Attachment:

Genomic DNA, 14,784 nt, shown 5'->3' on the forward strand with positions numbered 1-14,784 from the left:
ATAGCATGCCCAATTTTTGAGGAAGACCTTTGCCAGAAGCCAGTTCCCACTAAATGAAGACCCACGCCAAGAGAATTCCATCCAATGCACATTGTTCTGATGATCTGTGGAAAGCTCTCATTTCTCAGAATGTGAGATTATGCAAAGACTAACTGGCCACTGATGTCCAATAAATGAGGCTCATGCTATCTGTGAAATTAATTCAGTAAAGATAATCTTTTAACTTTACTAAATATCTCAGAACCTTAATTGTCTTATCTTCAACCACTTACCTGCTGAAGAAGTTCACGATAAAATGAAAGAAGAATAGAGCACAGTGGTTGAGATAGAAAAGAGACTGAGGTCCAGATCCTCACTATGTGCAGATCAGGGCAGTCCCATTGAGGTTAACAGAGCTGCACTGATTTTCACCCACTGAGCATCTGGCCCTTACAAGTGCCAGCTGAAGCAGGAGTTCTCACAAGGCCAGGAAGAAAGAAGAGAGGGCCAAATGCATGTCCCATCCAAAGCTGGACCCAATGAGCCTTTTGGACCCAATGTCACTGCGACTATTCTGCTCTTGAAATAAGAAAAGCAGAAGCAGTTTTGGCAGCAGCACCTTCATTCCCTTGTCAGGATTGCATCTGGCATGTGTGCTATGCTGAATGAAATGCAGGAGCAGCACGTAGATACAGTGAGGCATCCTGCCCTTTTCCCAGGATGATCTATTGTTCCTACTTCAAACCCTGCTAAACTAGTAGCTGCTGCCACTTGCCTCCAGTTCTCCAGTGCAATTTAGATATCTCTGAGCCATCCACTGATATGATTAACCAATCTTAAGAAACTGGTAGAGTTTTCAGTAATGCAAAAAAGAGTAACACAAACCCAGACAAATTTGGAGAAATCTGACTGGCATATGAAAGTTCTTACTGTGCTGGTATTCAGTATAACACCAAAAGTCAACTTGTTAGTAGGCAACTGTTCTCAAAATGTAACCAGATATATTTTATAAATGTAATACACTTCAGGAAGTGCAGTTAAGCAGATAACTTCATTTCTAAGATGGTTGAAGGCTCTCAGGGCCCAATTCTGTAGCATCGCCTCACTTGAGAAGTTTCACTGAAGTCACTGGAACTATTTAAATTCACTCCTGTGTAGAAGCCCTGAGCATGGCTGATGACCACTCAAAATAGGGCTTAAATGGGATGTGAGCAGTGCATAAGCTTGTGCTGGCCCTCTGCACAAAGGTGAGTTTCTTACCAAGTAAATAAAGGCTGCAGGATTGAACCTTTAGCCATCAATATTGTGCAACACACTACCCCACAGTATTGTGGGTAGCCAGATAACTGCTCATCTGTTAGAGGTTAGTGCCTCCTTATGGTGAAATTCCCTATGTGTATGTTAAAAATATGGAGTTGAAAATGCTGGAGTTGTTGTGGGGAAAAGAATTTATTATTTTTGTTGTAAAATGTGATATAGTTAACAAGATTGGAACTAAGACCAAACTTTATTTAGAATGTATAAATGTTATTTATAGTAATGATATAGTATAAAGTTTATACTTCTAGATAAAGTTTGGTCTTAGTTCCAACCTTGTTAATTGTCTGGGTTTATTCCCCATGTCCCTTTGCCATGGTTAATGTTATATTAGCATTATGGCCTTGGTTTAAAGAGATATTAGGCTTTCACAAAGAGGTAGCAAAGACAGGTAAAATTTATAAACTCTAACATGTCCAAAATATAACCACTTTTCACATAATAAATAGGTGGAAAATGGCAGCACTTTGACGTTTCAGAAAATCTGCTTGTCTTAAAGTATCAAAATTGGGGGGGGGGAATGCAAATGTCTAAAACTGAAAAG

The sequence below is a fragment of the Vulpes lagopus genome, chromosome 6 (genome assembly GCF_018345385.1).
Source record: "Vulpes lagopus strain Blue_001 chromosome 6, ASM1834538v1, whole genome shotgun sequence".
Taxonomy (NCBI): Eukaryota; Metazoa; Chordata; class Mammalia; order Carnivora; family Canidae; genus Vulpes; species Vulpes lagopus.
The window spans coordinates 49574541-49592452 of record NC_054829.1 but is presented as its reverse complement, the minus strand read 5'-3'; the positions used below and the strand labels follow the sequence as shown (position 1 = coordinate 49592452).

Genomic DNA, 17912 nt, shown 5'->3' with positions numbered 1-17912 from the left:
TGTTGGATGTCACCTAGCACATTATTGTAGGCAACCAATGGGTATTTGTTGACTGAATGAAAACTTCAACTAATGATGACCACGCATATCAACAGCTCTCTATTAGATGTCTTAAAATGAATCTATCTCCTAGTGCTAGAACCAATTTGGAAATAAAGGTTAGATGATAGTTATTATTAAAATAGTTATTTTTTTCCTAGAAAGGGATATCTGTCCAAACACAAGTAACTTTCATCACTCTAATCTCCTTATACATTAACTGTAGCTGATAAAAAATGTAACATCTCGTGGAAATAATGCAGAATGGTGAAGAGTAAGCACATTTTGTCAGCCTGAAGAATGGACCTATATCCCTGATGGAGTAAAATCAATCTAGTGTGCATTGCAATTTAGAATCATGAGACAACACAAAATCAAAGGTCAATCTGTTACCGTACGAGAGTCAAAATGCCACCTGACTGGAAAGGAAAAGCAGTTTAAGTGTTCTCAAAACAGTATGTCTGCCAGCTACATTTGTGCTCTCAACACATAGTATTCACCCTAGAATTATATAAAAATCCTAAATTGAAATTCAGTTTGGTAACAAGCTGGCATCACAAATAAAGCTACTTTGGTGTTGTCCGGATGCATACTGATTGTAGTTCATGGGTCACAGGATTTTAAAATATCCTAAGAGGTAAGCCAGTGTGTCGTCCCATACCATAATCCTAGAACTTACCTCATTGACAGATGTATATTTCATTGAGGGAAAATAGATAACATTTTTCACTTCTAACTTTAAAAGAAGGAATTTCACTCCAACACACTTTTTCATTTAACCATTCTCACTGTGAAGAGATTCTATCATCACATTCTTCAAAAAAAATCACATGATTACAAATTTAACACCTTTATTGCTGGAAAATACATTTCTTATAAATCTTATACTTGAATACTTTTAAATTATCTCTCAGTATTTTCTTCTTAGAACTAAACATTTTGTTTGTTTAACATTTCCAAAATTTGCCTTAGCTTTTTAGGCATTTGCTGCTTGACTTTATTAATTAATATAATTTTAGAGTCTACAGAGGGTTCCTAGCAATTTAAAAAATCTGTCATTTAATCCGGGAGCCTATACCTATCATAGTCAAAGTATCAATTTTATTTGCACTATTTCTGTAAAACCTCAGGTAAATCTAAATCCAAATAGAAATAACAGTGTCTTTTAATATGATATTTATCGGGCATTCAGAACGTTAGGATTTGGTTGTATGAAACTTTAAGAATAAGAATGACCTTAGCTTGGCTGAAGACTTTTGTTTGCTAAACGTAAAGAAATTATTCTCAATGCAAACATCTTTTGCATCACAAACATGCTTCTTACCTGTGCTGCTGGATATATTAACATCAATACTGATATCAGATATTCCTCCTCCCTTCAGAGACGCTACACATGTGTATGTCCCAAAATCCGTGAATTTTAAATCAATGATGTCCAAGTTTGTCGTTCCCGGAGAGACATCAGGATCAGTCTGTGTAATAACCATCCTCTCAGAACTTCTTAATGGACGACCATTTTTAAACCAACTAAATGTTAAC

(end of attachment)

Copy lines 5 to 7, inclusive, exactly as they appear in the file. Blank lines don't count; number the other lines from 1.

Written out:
Taxonomy (NCBI): Eukaryota; Metazoa; Chordata; class Mammalia; order Carnivora; family Canidae; genus Vulpes; species Vulpes lagopus.
The window spans coordinates 49574541-49592452 of record NC_054829.1 but is presented as its reverse complement, the minus strand read 5'-3'; the positions used below and the strand labels follow the sequence as shown (position 1 = coordinate 49592452).

Genomic DNA, 17912 nt, shown 5'->3' with positions numbered 1-17912 from the left: